Quickly moving through the Texas Senate is a bill sold as a measure to protect businesses and healthcare providers from liability during the Chinese Coronavirus pandemic, but if implemented would likely accomplish the inverse of what is intended.
Authored by State Sen. Kelly Hancock (R-N. Richland Hills), Senate Bill 6 has been sold as a necessary response by the Texas Legislature to limit physician, medical facility, and individual business liability due to COVID-19.
However, the specific terms of the bill are far broader, applying for the duration of the disaster called by Gov. Greg Abbott. They’re also extremely onerous (applying to only entities who followed government-approved guidelines during the disaster).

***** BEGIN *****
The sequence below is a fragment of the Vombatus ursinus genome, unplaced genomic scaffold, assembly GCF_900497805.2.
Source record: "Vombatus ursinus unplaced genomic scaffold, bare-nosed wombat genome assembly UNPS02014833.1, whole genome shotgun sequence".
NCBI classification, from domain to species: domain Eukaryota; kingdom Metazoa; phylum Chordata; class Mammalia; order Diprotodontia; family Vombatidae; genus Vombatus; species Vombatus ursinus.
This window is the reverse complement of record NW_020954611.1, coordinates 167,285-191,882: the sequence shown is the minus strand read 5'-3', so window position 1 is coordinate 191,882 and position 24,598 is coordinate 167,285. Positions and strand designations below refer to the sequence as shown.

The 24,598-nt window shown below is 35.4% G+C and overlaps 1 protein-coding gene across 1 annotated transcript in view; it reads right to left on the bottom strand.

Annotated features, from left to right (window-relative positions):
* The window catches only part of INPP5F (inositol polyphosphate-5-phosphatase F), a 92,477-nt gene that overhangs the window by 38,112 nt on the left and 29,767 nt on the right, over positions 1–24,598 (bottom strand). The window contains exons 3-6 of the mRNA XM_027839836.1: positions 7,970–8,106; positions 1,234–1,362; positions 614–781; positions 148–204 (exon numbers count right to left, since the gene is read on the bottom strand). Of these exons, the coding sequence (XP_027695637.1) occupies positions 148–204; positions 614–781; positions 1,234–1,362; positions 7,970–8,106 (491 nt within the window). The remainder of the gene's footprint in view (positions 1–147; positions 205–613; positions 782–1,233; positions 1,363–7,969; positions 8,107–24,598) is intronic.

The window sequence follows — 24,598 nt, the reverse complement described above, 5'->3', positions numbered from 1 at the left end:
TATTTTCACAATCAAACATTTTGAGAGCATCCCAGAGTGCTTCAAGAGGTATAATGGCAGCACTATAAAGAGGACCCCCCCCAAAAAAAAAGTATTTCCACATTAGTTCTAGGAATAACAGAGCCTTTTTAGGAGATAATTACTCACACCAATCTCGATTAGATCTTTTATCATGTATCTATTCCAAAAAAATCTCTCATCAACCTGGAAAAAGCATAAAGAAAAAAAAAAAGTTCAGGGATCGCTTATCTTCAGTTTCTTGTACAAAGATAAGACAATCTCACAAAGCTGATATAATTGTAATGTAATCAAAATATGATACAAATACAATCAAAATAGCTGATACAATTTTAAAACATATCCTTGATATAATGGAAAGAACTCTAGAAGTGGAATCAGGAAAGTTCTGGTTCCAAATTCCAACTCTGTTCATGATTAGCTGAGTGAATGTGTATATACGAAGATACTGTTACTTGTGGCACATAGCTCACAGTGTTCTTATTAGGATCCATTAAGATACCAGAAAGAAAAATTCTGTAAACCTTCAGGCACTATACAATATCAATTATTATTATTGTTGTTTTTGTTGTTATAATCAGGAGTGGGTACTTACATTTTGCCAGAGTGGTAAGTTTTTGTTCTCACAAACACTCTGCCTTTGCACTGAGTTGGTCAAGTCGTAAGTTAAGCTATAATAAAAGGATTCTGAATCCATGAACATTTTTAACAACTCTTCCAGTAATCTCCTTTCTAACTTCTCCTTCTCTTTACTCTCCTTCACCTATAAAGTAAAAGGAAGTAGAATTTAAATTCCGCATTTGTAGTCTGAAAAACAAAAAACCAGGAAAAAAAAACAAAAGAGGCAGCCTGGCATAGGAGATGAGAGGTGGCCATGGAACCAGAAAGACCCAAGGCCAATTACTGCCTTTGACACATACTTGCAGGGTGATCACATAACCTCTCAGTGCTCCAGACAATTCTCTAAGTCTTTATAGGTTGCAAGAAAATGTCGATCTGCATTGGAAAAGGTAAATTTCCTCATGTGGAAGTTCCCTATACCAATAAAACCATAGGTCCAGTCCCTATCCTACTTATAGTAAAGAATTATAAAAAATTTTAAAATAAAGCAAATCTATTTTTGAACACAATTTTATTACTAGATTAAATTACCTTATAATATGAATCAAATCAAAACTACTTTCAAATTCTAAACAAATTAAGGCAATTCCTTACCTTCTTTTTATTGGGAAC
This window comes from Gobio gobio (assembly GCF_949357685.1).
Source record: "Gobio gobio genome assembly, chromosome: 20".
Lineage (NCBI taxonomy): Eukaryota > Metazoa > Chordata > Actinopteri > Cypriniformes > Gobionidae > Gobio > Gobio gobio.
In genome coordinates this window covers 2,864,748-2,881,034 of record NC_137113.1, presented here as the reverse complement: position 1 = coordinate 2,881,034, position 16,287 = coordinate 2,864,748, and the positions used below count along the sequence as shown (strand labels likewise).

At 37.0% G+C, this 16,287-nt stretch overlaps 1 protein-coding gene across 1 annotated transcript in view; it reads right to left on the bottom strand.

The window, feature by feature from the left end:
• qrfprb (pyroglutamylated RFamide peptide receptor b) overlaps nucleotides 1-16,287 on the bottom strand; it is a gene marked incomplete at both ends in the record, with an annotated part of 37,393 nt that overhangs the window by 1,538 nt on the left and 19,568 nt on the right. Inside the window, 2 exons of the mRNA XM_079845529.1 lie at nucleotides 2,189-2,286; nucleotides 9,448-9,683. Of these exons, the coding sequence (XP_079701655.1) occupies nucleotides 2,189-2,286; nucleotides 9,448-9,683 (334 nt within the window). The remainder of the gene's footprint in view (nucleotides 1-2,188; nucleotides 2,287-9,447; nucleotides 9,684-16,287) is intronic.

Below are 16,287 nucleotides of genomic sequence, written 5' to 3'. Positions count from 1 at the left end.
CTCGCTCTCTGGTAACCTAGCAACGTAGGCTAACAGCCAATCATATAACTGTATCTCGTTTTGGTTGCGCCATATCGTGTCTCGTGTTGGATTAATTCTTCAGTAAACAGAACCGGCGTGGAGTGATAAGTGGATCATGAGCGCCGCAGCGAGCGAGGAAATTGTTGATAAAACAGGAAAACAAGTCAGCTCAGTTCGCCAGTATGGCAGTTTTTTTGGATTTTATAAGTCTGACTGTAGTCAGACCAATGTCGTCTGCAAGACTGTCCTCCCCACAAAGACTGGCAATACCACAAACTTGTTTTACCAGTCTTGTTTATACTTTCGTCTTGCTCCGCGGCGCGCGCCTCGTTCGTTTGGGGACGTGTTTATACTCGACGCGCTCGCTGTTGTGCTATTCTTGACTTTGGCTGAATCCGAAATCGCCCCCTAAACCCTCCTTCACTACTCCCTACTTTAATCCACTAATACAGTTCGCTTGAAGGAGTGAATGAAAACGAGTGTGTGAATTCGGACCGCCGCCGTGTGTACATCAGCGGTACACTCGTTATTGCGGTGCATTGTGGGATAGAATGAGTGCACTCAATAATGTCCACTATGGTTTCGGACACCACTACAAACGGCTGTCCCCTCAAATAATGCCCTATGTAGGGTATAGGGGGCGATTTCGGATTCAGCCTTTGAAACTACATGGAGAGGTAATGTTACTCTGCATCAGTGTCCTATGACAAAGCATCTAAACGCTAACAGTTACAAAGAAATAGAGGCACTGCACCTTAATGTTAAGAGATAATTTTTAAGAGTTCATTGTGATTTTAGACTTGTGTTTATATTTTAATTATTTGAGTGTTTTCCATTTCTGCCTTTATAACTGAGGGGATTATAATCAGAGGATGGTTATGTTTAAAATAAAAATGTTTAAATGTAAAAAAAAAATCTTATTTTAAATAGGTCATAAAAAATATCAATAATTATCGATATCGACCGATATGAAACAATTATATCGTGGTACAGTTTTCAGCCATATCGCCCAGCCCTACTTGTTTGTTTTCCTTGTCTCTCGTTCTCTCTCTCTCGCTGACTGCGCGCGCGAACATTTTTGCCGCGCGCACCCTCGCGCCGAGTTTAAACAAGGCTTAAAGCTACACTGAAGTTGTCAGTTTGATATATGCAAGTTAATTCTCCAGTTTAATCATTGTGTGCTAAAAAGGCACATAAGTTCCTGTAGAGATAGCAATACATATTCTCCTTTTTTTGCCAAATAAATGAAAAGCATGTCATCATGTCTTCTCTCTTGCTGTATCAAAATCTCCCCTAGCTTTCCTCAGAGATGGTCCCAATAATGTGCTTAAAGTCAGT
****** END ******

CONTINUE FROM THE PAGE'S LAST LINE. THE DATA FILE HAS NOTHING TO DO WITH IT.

Attorney and TFR board member Matt Rinaldi took note of that point and characterized the legislation as a “blueprint to establish liability for virtually every business in Texas.”
“So a business failing to mask toddlers or requiring double masking would be liable because they didn’t follow CDC ‘guidance’? This bill is terrible,” said Rinaldi. “It reads like a blueprint to establish liability for virtually every business in Texas.”
In effect, SB 6 codifies protections for only entities who followed in lockstep with the executive orders issued by Abbott and other officials, while stripping away existing protections for businesses who decided to manage themselves.
While Texans for Fiscal Responsibility believes that the goal of protecting Texans and their businesses from frivolous lawsuits is a noble one, the text of SB 6 appears to promote the contrary.
TFR recommends lawmakers oppose SB 6 as filed and work to pass legislation that protects Texans’ liberties and property from not only bad-faith actors in the marketplace but also governmental overreach.